VPNs encrypt traffic to make a link safe and private, but some VPN features can slow down the connection.
What are VPNs?
A virtual private network (VPN) is a security service for the Internet that lets people connect to it as if they were on a private network. VPNs secure Internet traffic and hide what users do online.
VPN stands for virtual private network.
People use VPNs when they need more privacy and protection on the Internet. Because of this, VPNs are very popular with companies that have workers in different locations or around the world. But VPNs have a problem that comes with them: they can sometimes cause delay.
What is delay?
Latency on the Internet is the amount of time between a user’s action and the result. For example, it is the time between when a user clicks a link to see a picture and when the browser shows that image. Let’s say Bob clicks on a link and the picture takes a few seconds to load. In this case, Bob’s request is taking a long time to be processed.
What does Latency mean?
The physical distance between places where data is accessed and sent is one of the main reasons of Internet latency. When a user makes a request on the Internet, the longer it takes for the request and the answer to get there, the more latency the user will feel. For example, if Alice in California makes a request to a website whose information is on a CDN server a few miles away, the request and response will be very fast because there isn’t much distance to cover.
But if Alice sends a request to a server for a website that is in South Korea, both the request and the answer will take a lot longer. Each request and response must go through a number of routers on its way from point A to point B. This is like taking an international flight with many stops along the way. Each “hop” from one router to the next adds to the delay. Find out more about delay >>
How do VPNs cause delay to get worse?
longer travel times
VPNs can make latency worse by adding more time for requests and replies to travel. For example, Bob might work from home in Oregon and use a VPN service based in Texas to connect to his company’s network. When Bob’s computer wants to talk to a web server over the Internet, it has to send a request all the way to Texas. His VPN service will then decrypt the request and send it to the web server. The web server will then send a response back to the VPN server in Texas. The VPN will then encrypt this response and send it to Bob in Oregon.
This means that even if Bob wants to talk to a data center just a few miles from his house, his request and the answer will have to go all the way from Oregon to Texas and back. This is called the trombone effect, and it can cause a lot of delay.
The Trombone Effect load on the server
Server load can also make delay worse, and connecting to a VPN gives users a new chance to have problems with server load. Let’s say that Alice is trying to join to a VPN server at the same time as 1,000 other users, but the server can only handle 300 requests at once. The server will probably get too busy and start dropping requests or putting them in a queue, which will slow down load times for Alice and many other VPN users. This happens a lot when people use free or cheap VPN services.
Codes and keys
With a VPN, all of the user’s contact with the VPN is encrypted. The process of encryption takes time, and based on the type of encryption used, this can slow down Internet communications in a noticeable way. There is a trade-off between how strong VPN encryption is and how long it takes. Usually, the most secure encryption methods take the longest and cause the most latency. (It’s important to note that some newer encryption methods, like TLS 1.3, try to fix this by speeding up the process of encryption.)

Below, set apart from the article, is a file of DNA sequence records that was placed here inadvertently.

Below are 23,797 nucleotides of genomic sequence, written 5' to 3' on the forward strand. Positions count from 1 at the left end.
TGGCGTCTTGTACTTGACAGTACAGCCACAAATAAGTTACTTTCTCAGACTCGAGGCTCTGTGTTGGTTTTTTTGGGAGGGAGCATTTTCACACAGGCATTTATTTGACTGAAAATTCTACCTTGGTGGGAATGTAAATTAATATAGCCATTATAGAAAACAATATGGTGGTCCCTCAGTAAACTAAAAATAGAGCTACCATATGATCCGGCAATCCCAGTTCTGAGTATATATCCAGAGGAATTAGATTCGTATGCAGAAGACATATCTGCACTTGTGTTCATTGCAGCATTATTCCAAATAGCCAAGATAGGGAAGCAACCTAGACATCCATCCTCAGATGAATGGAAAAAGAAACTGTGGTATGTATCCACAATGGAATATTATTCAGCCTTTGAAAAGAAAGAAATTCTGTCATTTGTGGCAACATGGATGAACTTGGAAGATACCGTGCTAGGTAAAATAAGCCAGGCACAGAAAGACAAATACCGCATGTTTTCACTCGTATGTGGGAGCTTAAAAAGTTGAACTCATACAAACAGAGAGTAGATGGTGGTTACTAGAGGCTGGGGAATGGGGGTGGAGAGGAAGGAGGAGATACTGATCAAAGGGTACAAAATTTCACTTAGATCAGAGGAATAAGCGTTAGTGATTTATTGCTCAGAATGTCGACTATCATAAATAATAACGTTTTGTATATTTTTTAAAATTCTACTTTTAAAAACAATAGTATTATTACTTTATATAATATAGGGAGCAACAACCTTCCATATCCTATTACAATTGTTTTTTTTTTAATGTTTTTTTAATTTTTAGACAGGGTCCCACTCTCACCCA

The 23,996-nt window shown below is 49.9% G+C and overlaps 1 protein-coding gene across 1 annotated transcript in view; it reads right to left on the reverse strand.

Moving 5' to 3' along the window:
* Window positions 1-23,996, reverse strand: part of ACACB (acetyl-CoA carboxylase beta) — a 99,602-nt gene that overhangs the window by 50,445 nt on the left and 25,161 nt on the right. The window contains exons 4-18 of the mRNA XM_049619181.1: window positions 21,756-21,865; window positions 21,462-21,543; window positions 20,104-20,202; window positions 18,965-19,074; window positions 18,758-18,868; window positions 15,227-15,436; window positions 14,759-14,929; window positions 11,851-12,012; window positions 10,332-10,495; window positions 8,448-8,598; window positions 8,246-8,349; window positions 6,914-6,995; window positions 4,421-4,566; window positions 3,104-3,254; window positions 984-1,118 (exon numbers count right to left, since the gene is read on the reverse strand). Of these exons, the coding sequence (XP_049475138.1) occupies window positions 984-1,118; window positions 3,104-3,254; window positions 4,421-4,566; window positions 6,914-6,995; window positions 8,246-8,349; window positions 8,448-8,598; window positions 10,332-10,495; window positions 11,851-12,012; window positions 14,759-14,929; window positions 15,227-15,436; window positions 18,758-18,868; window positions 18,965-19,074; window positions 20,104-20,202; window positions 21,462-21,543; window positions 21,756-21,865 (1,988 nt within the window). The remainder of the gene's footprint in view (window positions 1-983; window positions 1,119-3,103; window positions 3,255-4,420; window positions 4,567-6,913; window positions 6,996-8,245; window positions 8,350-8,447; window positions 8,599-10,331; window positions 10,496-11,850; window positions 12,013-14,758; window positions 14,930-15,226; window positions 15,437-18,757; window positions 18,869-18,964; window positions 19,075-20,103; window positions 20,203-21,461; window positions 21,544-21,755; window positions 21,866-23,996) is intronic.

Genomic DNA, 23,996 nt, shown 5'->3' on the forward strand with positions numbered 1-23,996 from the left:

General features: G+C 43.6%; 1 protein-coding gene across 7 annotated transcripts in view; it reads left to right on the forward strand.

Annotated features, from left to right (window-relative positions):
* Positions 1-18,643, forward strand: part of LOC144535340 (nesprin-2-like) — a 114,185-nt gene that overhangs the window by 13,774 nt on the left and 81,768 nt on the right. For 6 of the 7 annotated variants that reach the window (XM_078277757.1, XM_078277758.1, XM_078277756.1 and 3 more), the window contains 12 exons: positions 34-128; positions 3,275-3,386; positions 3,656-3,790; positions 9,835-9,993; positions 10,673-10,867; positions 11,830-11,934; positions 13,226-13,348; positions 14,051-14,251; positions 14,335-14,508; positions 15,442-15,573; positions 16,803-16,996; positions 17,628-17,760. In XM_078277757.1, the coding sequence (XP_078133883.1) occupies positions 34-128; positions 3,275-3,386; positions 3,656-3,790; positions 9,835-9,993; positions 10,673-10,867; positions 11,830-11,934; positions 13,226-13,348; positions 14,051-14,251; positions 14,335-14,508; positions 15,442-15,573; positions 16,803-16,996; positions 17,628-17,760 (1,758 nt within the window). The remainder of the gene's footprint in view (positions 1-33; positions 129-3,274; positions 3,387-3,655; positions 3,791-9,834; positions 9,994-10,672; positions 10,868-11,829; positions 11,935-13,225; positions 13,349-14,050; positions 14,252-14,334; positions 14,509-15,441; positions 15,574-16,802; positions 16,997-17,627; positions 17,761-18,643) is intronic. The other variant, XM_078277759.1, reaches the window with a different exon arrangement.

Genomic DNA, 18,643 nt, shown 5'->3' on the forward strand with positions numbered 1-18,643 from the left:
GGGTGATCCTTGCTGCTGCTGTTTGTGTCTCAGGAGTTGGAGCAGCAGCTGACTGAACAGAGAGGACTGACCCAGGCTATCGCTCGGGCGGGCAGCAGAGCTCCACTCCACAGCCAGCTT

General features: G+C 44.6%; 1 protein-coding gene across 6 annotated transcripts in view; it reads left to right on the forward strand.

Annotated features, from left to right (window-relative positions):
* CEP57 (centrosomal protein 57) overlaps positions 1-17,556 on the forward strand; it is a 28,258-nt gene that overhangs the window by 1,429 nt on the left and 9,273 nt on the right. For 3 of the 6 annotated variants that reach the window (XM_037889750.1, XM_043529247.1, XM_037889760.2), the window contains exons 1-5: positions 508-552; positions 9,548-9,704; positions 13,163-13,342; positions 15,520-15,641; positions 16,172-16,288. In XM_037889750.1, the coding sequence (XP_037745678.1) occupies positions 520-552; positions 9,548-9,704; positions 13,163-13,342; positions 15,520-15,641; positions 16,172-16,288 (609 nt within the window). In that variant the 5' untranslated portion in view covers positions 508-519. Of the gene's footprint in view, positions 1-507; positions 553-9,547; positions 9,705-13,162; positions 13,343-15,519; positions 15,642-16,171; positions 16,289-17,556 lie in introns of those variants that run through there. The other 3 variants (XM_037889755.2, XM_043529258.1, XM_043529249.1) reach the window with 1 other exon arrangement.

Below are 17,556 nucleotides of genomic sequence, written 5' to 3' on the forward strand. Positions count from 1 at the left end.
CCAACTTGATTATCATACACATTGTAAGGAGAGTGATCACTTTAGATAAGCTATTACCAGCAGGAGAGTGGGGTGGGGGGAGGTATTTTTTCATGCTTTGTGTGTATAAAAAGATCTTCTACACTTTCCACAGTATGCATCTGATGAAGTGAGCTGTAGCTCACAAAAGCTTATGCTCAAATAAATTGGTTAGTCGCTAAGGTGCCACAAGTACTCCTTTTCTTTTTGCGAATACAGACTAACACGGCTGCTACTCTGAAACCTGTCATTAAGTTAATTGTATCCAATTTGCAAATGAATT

IPsec VPN vs. SSL VPN: How They Work
IPsec, which runs on the network layer of the OSI model, and SSL (also known as TLS), which runs on the application layer, are the two most common encryption methods used by VPNs. Customers will have to decide which protocol they want when choosing a VPN service.
IPsec and SSL have very similar performance rates, but the IKEv2/IPsec system has slightly better performance because it can negotiate connections faster.
One thing to keep in mind is that SSL VPNs may work better when filters are used. Since SSL VPN traffic looks the same as normal HTTPS Internet traffic, a firewall is less likely to stop it or slow it down.
Can a VPN speed up the Internet?
Under certain conditions, VPNs can make some services run faster. ISPs sometimes “throttle,” or intentionally slow down, certain types of traffic. For example, several major ISPs have throttled streaming entertainment services like Netflix. If an ISP slows down contact with a certain service, a VPN could get around this because the ISP wouldn’t know which services the user was talking to because the VPN encrypted the traffic.
Is there something faster than a VPN?
Cloudflare Zero Trust is an identity and access management (IAM) product that tracks user access to any domain, application, or path stored on Cloudflare. It works with single sign-on (SSO) providers like Okta and Google Auth and gives managers the ability to change and personalize user permissions.
Many companies are replacing their corporate VPNs with remote access services because they are easier to use and don’t have the same latency problems as VPNs. Since Cloudflare Access uses Cloudflare’s global network, customers can expect fast service from anywhere in the world, along with a strong security solution called Zero Trust. Check out our Developer instructions to learn how to use a free version of Cloudflare Access.